Does your project feel like Salmon fishing in the Yemen?

Salmon Fishing in the Yemen’ has been a book and now it’s a film with the wonderful Ewan McGregor and Emily Blunt. I went to see it last night, with my bucket of popcorn and my mobile responsibly switched to silent; and sitting there I thought, does this remind you of anything?

Of course it does. It’s a vanity project with a strong sponsor but no business case; a project manager who has been cajoled into taking it on but who doesn’t believe in it at all (‘totally unrealistic’); a big-bang approach with major risks that no one has made any effort to manage (do farmed salmon have a homing instinct?- can we find that out without flying salmon-filled Chinooks out to Yemen? – yes we can!); appalling stakeholder management – bullying a senior stakeholder who takes revenge by creating damaging media exposure, and seemingly no attempt to work with local people’s concerns.

OK so it’s only a story; but if it does have a lot of similarities to projects that we have all known, let’s take the opportunity given by a project we are not emotionally wrapped-up in (even if you did want Ewan and Emily to get it together and even if you think the fish looked really cool leaping in the river) to think about how we start to fix projects like that.
What single thing would make the biggest difference to this project and many projects like it?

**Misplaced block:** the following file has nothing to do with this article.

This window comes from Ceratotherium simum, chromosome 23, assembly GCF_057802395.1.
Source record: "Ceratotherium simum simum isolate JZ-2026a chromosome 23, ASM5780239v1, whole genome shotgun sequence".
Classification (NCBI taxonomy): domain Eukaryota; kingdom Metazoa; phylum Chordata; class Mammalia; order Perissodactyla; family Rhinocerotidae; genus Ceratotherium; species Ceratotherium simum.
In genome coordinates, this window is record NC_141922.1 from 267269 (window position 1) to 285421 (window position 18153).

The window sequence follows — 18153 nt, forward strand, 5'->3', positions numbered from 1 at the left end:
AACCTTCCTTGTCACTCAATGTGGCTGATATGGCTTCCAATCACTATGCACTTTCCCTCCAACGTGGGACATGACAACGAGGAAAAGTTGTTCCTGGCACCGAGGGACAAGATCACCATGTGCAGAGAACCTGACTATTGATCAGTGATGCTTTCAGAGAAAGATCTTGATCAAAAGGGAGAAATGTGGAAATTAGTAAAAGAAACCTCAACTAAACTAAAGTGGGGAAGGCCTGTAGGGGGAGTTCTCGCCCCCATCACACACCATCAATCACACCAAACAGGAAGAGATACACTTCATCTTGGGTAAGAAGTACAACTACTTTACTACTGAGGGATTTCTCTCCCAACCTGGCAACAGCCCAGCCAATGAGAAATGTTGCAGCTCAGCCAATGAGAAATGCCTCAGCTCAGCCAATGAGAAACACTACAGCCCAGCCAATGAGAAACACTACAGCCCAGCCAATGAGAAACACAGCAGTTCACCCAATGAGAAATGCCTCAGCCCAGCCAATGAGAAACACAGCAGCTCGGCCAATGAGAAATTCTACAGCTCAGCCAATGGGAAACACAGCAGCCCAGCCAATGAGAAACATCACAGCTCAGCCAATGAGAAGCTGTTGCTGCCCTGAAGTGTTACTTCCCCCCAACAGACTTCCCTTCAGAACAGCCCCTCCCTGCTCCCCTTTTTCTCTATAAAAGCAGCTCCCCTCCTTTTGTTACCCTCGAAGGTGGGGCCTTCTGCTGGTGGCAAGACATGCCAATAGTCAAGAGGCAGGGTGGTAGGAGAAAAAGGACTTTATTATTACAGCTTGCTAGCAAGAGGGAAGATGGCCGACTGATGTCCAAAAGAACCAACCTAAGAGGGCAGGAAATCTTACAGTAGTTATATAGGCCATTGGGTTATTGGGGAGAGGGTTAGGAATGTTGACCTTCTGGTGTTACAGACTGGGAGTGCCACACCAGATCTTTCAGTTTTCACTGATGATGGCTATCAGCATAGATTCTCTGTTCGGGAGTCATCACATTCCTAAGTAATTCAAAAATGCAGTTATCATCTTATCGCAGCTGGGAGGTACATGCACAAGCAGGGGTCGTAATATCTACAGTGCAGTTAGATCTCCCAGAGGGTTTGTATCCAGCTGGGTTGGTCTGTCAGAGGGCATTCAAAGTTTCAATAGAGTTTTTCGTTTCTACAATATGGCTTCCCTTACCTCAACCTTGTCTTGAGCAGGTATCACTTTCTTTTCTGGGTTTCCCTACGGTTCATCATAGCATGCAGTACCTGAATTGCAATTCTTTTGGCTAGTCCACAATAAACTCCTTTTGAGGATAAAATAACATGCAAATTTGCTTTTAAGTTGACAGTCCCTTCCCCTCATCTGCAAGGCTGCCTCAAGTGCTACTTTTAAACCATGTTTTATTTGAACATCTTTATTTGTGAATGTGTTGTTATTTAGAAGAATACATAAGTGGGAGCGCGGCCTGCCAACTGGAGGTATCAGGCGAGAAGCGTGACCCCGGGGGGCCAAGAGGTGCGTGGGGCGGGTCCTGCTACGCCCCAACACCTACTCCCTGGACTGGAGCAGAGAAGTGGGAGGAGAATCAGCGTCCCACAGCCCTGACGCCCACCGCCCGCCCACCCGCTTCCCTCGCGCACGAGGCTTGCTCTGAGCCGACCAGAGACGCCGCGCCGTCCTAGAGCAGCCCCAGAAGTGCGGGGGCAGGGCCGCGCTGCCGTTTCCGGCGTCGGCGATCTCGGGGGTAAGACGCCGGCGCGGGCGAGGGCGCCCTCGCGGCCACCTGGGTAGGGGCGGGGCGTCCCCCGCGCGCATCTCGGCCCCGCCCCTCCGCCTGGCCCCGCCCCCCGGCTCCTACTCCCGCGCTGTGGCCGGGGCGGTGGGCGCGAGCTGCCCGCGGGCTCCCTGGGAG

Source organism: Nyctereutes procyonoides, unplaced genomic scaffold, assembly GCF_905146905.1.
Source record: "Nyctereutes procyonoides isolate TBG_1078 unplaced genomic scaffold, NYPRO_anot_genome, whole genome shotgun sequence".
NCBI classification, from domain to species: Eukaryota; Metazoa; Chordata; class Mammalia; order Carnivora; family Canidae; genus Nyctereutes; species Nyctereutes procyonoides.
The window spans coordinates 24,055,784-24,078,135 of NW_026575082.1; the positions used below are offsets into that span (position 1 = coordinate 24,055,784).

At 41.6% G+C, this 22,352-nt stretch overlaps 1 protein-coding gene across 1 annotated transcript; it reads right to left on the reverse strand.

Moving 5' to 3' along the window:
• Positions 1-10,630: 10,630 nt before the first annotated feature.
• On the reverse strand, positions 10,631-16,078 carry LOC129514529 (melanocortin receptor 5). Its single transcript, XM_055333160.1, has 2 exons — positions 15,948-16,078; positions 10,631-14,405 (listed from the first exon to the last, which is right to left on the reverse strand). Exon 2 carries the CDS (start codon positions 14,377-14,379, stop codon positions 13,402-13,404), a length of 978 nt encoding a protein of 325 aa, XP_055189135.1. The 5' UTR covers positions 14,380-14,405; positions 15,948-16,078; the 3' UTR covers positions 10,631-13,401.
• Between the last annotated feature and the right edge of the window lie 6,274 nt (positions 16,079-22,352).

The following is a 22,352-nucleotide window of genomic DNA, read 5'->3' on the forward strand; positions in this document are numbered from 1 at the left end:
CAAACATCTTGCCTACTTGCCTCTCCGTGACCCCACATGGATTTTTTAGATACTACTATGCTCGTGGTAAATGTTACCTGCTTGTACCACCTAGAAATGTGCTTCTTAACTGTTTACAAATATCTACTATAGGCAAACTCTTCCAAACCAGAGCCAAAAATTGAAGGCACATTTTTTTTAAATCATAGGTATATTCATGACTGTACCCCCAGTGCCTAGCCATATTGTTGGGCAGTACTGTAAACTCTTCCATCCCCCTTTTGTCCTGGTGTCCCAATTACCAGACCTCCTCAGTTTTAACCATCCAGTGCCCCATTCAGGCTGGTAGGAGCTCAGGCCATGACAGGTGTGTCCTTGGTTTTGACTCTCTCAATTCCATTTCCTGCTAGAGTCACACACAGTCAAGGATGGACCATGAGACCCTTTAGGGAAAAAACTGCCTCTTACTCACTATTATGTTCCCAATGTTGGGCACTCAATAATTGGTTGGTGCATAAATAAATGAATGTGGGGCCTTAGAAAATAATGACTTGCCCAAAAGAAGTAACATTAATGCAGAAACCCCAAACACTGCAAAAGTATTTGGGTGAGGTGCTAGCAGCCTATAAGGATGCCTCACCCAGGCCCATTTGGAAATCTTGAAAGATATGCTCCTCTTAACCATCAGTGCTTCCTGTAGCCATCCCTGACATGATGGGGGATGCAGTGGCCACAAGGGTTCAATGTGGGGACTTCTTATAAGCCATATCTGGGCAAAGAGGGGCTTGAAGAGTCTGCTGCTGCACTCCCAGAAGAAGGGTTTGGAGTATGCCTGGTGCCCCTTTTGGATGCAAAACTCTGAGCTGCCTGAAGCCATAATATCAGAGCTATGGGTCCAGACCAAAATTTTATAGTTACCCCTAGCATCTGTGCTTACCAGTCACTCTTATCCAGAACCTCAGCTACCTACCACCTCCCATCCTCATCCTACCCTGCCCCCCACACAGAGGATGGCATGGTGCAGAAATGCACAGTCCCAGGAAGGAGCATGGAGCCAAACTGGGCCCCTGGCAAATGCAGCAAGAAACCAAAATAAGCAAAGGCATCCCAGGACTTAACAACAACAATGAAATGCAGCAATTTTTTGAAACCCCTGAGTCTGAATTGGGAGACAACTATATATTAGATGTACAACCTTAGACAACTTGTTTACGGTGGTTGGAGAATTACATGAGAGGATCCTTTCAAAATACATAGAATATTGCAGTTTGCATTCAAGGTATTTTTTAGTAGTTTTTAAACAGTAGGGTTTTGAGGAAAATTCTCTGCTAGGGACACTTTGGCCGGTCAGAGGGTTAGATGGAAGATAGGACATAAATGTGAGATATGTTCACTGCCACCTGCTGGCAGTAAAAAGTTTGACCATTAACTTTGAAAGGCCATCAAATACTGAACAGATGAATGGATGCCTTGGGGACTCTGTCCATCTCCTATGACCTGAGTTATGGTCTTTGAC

Purpose. Why have a salmon stream in the Yemen? What difference will it make? Who will see that difference? Why does that matter?

Without understanding its purpose a project runs the risks that it will:

1. Jump to a solution that is inappropriate. In the end Ewan suggests that they will succeed better next time if they start small. But everyone had jumped to the big dam project (bring on the top-flight Chinese engineers) which led to failure on such a spectacular scale.

2. Struggle to build a motivated team. This can be done to a certain extent in other ways (e.g. through personality leadership – displayed by the Sheikh; or focus on major deliverables) but the strongest teams are motivated by the real difference they are going to make.

3. Adopt an inappropriate approach. The Sheikh talks towards the end of the film about having wanted the project to be to the glory of god and to pull his people together. If these were clearly stated outcomes the project would have had religious and community leaders prominent in the project rather than armed guards, and built in tasks (e.g. blessings; community consultations) to achieve those outcomes.

4. Fail to carry the support of interested parties (Environment Agency heads; Yemenite locals; angling community), because the project is unable to explain in a convincing manner the benefits of completing the project. These interested parties then become saboteurs (literally sweeping away the project in this case).

5. Become a ‘so what?’ project. Something people leave off their CVs because afterwards because nobody knows why they did it.

6. Be cancelled when the first problems are hit; and if there really is no purpose, quite rightly too.

So was Salmon Fishing in the Yemen a vanity project? Yes; it probably was. But with a clear and communicated purpose it could have been so much more. And would Ewan and Emily have got it together? Maybe at the end of project party; salmon vol-au-vent anyone?


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